Take care of your health Sign up for boutron newsletters:
Healthy Living

Do You Know Your Grains?

By Sheryl Kraft

Created: 05/31/2011
Last Updated: 08/10/2012

Share on:

This is the time of year when my passion for cooking begins to wane. Who wants to be in a hot kitchen when the weather is so warm? Not that I'm complaining about the warm weather. It's finally here (yay!)  —the is all but gone, and I'm .

However, I've been relying (a bit too heavily) on my rice cooker, where I can mindlessly throw in the brown rice and water, hit the start button and wait for it to cooperatively shut itself off.

But then, after digging into one of my cookbooks this morning in my never-ending quest for something new and exciting to cook, I came upon the chapter on grains and asked myself why I had been all but ignoring an entire segment of healthy and important nutrition. Eating grains (especially whole grains) should be part of every healthy diet. Whole grains, unlike refined grains (which are stripped of their valuable bran and germ layers during milling), contain the entire edible part of the grain. They can help reduce the risk of some health condition and chronic diseases, like blood cholesterol levels and coronary heart disease. They're important for a healthy immune system. Because they're high in fiber, they may reduce constipation and keep you full longer.

Recent studies show that people who ate three or more daily servings of whole grains—and less than one daily serving of refined grains (as in white bread and cookies)—had about 10 percent less belly fat than people who ate the fewest whole grains and the most refined grains. (Who among us doesn't want less belly fat?) And speaking of belly, for those who are preggers, eating grains fortified with folate before and during pregnancy can help prevent neural tube defects during fetal development.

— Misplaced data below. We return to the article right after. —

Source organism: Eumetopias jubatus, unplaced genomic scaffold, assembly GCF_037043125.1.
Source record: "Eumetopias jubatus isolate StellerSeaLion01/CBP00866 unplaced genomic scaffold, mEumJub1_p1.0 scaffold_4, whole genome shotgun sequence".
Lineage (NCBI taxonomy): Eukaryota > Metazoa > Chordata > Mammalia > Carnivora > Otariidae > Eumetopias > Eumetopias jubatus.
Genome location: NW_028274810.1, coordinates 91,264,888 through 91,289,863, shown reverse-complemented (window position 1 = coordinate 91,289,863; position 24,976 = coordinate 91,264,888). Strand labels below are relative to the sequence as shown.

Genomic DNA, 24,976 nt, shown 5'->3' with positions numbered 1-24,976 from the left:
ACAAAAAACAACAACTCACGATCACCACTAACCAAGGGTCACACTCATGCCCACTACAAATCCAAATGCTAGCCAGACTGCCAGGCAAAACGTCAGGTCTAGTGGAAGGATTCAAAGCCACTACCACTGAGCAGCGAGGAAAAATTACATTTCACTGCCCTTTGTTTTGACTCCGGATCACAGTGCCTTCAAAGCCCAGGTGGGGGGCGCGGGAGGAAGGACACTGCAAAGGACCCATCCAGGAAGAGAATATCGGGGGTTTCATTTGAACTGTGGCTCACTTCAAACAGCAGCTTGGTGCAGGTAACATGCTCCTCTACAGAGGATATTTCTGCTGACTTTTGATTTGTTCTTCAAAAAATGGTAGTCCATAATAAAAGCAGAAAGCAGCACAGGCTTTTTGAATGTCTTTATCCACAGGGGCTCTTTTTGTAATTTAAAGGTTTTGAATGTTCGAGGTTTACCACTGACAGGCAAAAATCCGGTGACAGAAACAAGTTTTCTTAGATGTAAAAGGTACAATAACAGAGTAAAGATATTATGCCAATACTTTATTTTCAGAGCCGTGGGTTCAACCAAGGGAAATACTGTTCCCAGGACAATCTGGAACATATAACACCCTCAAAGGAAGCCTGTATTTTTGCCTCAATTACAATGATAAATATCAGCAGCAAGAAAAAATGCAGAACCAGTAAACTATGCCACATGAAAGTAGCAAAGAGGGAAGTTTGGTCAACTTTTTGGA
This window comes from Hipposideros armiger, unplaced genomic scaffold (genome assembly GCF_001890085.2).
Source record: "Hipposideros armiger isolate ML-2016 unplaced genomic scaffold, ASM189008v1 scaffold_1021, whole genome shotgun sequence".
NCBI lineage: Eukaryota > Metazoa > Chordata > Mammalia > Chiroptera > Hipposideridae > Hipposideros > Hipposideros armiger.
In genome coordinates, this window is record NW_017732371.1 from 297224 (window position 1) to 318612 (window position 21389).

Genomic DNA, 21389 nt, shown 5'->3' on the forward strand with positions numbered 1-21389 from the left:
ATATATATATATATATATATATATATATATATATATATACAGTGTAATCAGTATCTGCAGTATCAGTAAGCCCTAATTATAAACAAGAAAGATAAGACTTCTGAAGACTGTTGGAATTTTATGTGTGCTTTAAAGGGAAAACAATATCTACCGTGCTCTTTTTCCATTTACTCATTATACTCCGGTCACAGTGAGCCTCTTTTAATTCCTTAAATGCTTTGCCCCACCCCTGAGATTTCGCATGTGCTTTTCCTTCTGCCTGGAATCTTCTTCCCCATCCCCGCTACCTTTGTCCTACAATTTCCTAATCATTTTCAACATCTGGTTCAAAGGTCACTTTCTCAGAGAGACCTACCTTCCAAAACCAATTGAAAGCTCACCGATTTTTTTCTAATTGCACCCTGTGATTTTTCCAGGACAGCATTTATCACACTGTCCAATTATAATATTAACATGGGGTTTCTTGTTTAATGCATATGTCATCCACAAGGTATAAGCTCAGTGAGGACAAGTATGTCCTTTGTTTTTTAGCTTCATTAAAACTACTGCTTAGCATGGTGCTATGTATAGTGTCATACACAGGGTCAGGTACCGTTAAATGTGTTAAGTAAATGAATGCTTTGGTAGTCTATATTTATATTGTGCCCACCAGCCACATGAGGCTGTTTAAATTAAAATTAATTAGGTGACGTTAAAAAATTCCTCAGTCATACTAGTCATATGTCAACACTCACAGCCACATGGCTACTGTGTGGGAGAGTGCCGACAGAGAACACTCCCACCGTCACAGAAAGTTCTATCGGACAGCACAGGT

Did you know that fewer than 5 percent of Americans actually consume the USDA-recommended minimum of about three ounces of whole grains per day? Neither did I. So, I investigated to see what I (and the rest of the 95 percent of us) are missing. Quite a lot, it seems.

But before I tell you about the grains, here are two other facts that surprised me—and may surprise you, too. Foods labeled with the words "multi-grain," "stone-ground," "100% wheat," "seven-grain" or "bran" are usually not whole-grain products. Look for labels that say "whole wheat" or "100% whole grain" – and then check the ingredient list to be sure. And if you think that color is an indicator of whole grain, it's not: bread can be brown because of molasses or other added ingredients.

Buckwheat. This grain is , has plenty of protein, and other minerals, a heart-healthy flavanoid called rutin. Its flavor can be a bit strong. Cook it by simmering 1 cup in 2 cups of water for about 10 to 15 minutes.

Amaranth. Also gluten-free, this is packed with protein, calcium, iron, phosphorus, potassium and more. When cooked, it's sticky and mild-tasting. To cook, boil 1 cup of grains in 2½ cups of water or broth for 20 minutes (or until tender). Amaranth is also available as breakfast cereal, crackers and flour.